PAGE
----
At first glance, approach plates like Louisville’s ILS Runway 35R are easily discernible to instrument pilots. But during a recurrent training session when an instructor or examiner begins digging into the specifics, sweaty palms can easily follow.
Here are a few penetrating questions to test your knowledge. For our quiz today, assume the DME-equipped aircraft is operating under Part 91 and the latest metar at Louisville reads: “KSDF 110856Z 3519G27KT ½ SM F FEW 02 BKN 04 OVC 08 21/21 A2971.”
Chart courtesy of Jeppesen
1. If the glideslope fails before PARCL, what is the lowest mean sea level altitude to which you may descend?
a. The aircraft is not authorized to continue the approach if the glideslope fails
b. 820 feet
c. 200 feet
d. 340 feet
2. With the glideslope still inoperative, what is the lowest agl altitude to which you may descend to conduct a nighttime circle-to-land on Runway 11 at 100 knots?
a. 539 feet
b. 340 feet
c. Circle-to-land is not authorized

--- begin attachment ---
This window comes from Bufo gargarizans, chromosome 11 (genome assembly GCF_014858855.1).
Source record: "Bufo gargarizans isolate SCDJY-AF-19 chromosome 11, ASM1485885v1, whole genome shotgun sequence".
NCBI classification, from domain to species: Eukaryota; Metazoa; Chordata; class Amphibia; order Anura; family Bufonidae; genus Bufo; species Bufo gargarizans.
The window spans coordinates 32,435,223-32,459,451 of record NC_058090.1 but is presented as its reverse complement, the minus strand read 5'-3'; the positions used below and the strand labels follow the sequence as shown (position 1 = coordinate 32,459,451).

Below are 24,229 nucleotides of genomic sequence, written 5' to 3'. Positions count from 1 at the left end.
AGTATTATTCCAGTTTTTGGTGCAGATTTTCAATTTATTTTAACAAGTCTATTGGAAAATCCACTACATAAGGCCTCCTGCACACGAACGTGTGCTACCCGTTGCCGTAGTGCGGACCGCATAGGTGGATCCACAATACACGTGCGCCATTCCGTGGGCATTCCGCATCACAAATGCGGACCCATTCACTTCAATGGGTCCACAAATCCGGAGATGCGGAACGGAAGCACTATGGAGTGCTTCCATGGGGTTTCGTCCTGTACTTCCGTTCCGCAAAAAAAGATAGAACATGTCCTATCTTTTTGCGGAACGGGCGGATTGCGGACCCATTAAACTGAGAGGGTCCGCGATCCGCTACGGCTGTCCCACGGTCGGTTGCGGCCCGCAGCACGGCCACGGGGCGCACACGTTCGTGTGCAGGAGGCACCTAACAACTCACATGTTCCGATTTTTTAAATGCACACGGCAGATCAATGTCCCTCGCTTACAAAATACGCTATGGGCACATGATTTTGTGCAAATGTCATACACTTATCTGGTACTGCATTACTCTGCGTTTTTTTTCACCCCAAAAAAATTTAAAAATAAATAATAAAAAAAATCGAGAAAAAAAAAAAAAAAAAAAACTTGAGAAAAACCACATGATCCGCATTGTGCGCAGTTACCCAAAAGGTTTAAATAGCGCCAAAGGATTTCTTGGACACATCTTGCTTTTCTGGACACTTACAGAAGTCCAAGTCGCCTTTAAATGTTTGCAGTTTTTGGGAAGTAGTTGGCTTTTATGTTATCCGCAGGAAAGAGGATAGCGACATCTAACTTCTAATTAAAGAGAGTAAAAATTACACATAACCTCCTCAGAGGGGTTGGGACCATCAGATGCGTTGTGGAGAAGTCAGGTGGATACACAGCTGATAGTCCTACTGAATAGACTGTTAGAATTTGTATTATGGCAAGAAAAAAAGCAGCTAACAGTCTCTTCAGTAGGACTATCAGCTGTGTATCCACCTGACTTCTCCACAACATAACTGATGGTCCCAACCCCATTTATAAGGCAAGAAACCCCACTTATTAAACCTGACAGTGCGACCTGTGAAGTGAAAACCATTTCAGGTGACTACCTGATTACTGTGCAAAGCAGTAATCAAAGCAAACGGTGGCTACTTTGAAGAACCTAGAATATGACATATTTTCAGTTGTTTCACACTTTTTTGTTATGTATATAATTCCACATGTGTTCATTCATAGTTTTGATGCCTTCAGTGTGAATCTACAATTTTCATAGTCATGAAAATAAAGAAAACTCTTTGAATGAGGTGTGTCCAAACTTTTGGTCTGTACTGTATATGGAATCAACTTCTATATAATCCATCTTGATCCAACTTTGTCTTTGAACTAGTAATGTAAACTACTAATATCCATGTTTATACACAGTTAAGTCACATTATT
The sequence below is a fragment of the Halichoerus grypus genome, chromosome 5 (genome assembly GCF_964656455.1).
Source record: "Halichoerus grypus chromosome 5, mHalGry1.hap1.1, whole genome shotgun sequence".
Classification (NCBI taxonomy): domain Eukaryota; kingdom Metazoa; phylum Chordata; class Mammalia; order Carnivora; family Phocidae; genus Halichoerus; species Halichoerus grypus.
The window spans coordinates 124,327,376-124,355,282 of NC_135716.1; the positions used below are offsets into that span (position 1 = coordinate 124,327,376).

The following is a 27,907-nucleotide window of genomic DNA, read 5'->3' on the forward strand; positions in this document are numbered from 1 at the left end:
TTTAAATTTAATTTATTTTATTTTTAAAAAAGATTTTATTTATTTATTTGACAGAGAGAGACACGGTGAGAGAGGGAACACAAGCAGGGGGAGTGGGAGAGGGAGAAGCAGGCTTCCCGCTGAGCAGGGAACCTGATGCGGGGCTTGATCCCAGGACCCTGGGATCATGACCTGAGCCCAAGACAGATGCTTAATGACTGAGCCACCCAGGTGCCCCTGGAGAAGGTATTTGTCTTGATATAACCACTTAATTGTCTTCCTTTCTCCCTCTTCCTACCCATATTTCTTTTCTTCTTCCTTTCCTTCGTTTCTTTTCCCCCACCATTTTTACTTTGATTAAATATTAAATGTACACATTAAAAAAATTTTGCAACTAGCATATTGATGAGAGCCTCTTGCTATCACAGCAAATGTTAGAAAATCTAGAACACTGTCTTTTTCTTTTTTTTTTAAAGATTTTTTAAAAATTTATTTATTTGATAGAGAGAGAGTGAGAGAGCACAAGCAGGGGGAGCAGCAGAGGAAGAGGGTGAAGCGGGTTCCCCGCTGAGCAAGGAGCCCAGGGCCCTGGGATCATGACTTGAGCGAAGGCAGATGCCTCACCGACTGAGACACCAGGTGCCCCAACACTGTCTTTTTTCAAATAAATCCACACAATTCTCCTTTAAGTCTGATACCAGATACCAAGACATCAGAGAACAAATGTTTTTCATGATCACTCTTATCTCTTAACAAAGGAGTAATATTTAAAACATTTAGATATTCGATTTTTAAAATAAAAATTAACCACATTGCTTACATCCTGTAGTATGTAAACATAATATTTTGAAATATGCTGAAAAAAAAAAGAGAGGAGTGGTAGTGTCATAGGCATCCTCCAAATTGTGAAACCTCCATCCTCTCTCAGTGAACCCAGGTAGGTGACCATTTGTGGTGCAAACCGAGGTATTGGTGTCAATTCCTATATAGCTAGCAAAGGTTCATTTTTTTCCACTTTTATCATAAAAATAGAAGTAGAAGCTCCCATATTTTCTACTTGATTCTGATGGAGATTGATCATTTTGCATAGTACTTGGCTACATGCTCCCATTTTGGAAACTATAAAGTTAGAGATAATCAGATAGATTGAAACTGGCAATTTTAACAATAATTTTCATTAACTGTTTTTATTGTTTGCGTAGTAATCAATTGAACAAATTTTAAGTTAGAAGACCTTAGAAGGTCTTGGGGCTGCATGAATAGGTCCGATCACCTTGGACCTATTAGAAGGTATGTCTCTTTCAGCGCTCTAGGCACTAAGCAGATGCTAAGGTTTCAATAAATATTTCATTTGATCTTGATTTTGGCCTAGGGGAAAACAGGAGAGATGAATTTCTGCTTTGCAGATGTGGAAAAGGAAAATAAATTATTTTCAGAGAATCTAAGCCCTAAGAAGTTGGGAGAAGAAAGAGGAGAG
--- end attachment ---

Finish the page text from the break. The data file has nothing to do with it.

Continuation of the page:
d. 879 feet
3. If you’re cleared for the ILS from south of BRBON, how do you establish yourself on the localizer?
a. Fly north until the localizer needle begins to move
b. Head 034 while descending to 3,000 feet
c. Ask ATC for radar vectors
d. Maintain 4,000 feet on heading 034
4. How should you execute the standard missed approach?
a. Fly direct to the BQM VOR, then proceed outbound on the 071 radial until reaching TORAC
b. Fly heading 090 until intercepting the 071 radial east of the BQM VOR, then proceed outbound on the 071 radial to TORAC
c. Fly direct to the TORAC intersection
d. Fly the 113 radial from the IIU VOR to the LAZYT intersection
5. What does the letter C in the black diamond indicate?
a. Only aircraft in Category C are authorized to conduct the approach
b. Circling minimums are standard
c. Minimums are TERPS-based, indicating an expanded circling approach area
d. Only aircraft able to identify HOSTO are authorized to conduct the approach
Find out how you did: Answers